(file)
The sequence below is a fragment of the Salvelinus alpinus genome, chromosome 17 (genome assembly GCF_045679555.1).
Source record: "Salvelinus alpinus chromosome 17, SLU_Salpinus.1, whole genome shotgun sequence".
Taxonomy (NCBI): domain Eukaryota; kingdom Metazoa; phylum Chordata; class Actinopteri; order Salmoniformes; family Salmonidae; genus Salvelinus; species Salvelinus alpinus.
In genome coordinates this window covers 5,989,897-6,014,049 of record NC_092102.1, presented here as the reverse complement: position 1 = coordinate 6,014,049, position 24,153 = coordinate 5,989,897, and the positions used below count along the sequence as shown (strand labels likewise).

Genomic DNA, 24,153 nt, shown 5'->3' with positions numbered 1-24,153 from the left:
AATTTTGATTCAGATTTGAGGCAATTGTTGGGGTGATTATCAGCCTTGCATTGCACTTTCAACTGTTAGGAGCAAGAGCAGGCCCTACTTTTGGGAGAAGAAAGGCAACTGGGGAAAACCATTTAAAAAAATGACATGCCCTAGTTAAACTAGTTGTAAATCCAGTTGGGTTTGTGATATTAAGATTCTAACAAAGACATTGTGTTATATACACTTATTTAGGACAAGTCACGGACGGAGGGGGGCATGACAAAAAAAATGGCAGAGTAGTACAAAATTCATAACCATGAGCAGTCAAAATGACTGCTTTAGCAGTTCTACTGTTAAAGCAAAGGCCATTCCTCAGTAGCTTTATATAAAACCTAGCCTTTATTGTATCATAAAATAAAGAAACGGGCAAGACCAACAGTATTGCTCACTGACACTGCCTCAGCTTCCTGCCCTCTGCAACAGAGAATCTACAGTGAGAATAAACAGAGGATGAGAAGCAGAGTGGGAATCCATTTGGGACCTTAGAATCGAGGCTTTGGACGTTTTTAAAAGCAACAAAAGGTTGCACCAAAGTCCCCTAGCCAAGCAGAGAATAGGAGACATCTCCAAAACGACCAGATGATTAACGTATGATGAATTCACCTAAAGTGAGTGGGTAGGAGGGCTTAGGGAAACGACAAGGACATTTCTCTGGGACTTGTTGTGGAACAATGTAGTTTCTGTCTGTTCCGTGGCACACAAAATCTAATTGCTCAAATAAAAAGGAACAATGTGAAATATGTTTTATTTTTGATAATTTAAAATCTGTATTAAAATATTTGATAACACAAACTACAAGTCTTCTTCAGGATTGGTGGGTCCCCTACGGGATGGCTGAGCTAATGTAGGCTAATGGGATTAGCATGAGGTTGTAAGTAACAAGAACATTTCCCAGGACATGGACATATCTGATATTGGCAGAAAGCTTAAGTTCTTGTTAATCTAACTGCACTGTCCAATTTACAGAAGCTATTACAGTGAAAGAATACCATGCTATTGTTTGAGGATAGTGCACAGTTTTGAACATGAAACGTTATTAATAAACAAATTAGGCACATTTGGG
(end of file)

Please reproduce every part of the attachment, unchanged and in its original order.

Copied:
The sequence below is a fragment of the Salvelinus alpinus genome, chromosome 17 (genome assembly GCF_045679555.1).
Source record: "Salvelinus alpinus chromosome 17, SLU_Salpinus.1, whole genome shotgun sequence".
Taxonomy (NCBI): domain Eukaryota; kingdom Metazoa; phylum Chordata; class Actinopteri; order Salmoniformes; family Salmonidae; genus Salvelinus; species Salvelinus alpinus.
In genome coordinates this window covers 5,989,897-6,014,049 of record NC_092102.1, presented here as the reverse complement: position 1 = coordinate 6,014,049, position 24,153 = coordinate 5,989,897, and the positions used below count along the sequence as shown (strand labels likewise).

Genomic DNA, 24,153 nt, shown 5'->3' with positions numbered 1-24,153 from the left:
AATTTTGATTCAGATTTGAGGCAATTGTTGGGGTGATTATCAGCCTTGCATTGCACTTTCAACTGTTAGGAGCAAGAGCAGGCCCTACTTTTGGGAGAAGAAAGGCAACTGGGGAAAACCATTTAAAAAAATGACATGCCCTAGTTAAACTAGTTGTAAATCCAGTTGGGTTTGTGATATTAAGATTCTAACAAAGACATTGTGTTATATACACTTATTTAGGACAAGTCACGGACGGAGGGGGGCATGACAAAAAAAATGGCAGAGTAGTACAAAATTCATAACCATGAGCAGTCAAAATGACTGCTTTAGCAGTTCTACTGTTAAAGCAAAGGCCATTCCTCAGTAGCTTTATATAAAACCTAGCCTTTATTGTATCATAAAATAAAGAAACGGGCAAGACCAACAGTATTGCTCACTGACACTGCCTCAGCTTCCTGCCCTCTGCAACAGAGAATCTACAGTGAGAATAAACAGAGGATGAGAAGCAGAGTGGGAATCCATTTGGGACCTTAGAATCGAGGCTTTGGACGTTTTTAAAAGCAACAAAAGGTTGCACCAAAGTCCCCTAGCCAAGCAGAGAATAGGAGACATCTCCAAAACGACCAGATGATTAACGTATGATGAATTCACCTAAAGTGAGTGGGTAGGAGGGCTTAGGGAAACGACAAGGACATTTCTCTGGGACTTGTTGTGGAACAATGTAGTTTCTGTCTGTTCCGTGGCACACAAAATCTAATTGCTCAAATAAAAAGGAACAATGTGAAATATGTTTTATTTTTGATAATTTAAAATCTGTATTAAAATATTTGATAACACAAACTACAAGTCTTCTTCAGGATTGGTGGGTCCCCTACGGGATGGCTGAGCTAATGTAGGCTAATGGGATTAGCATGAGGTTGTAAGTAACAAGAACATTTCCCAGGACATGGACATATCTGATATTGGCAGAAAGCTTAAGTTCTTGTTAATCTAACTGCACTGTCCAATTTACAGAAGCTATTACAGTGAAAGAATACCATGCTATTGTTTGAGGATAGTGCACAGTTTTGAACATGAAACGTTATTAATAAACAAATTAGGCACATTTGGG